Shannon confronts her demons in the Biggest Loser house

Shannan Woolley lost 11.2kg during her time in The Biggest Loser house.

Shannan Woolley lost 11.2kg during her time in The Biggest Loser house.

ARARAT - Shannon Woolley decided to put family first this week on The Biggest Loser and left the house to return to Ararat to be with her daughter who was undergoing surgery.

Upon her arrival back in town the mother of two told The Ararat Advertiser everything had gone well with her six year old's tonsil operation and that she was relishing being on Michelle's secret Red Team.

"Everything is fine now, but at the time I just wanted to get back to my family," Shannon said.

"Since returning my main focus has been to keep sticking to my diet and try and keep a similar routine to what I had in the house."

Shannon was the lightest contestant in season nine of The Biggest Loser but still managed to lose 11.2kgs before departing the game.

She said family was always the motivating factor for her during her time on the weight loss program.

"I decided to apply because I felt I was going to things with my girls but I wasn't actually being a part of it. I was taking them to things, but then sitting on the sidelines," she said.

"I just wanted to start living life.

"My starting weight was 97.2kg, which was a surprise to me. I didn't have scales at home because I didn't want to know so it was a shock to see that number come up at the first weigh-in.

"That was a horrible feeling walking up in front of my parents, brother, my kids and husband. You always do your best to hide your body from your loved ones."

Shannon was part of the ill-fated Blue Team, that lost five consecutive weigh-ins which saw team members eliminated week after week.

The 36-year-old found herself on the chopping block just once, last week against Natalie Wohlers, but survived being sent home because her fellow Ararat Champions didn't feel she had reached her full potential.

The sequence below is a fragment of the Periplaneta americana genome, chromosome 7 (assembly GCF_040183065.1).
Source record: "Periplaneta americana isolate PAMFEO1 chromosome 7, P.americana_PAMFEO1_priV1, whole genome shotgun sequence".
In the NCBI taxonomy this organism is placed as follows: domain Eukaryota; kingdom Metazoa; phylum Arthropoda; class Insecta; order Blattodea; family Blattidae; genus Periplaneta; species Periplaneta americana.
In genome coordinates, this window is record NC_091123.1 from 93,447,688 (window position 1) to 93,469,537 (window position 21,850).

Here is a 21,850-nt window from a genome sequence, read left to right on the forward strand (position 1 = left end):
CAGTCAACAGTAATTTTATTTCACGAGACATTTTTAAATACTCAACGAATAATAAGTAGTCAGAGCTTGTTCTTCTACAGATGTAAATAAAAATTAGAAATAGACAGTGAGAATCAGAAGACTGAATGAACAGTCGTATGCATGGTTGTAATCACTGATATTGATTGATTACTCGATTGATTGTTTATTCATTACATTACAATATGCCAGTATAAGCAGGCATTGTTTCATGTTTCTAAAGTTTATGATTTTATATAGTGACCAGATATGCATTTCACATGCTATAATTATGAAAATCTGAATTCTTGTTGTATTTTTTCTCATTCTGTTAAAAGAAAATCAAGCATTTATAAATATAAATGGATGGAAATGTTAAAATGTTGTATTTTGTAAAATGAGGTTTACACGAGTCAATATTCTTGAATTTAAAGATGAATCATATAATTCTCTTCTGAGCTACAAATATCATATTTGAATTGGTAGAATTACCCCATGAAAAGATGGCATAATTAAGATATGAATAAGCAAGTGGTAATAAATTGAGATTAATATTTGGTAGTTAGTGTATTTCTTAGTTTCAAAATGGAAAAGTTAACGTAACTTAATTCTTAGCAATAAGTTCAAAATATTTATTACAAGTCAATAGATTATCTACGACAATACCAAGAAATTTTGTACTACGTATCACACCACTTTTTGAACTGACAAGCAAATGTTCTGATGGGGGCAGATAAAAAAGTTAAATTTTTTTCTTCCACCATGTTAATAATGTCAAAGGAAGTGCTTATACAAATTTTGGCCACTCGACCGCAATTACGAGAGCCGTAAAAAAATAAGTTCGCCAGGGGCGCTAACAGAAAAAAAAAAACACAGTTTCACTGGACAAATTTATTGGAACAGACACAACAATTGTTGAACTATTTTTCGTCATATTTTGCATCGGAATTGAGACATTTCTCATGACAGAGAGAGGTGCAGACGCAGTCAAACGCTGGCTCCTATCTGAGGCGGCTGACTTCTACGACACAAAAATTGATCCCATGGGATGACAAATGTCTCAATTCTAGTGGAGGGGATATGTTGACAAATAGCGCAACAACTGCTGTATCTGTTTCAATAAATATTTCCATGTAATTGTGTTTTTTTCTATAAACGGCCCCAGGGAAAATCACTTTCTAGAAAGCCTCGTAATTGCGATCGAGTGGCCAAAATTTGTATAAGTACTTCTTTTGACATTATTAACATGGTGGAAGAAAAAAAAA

Shannon said she had her 'break through' the following day, when training with Royal Australian Navy clearance diver and shark attack survivor Paul de Gerder.

She said some of the challenges were 'just excruciating', while living under the constant spotlight of cameras was a challenge in itself.

"I found it hard in the house mainly because I was missing the girls and my husband Scott so much," she said.

"The training I found really hard too but after two or three weeks your body starts getting use to backing it up and retraining.

"Shannan, I respect him a lot and what he does. Since coming home he has made contact and a few weeks ago my dad had a stroke and Shannan was one of the first to call.

"The Biggest Loser has changed my life and changed who I am. The way I get up in the morning and tackle life is completely different now."

With the program now at the halfway mark, Shannon said she will be working hard in the final weeks to achieve her goal by the finale.

"At the finale I just want to see the scales flash up with a six in front of my weight, even if it is 69.9kg I'll be happy with that," she said.

"Anyone out there that is thinking about giving it a go, just do it.

"As hard as it might seem, you can achieve your goals. There are plenty of people out there who are just like I was and you just need to begin."


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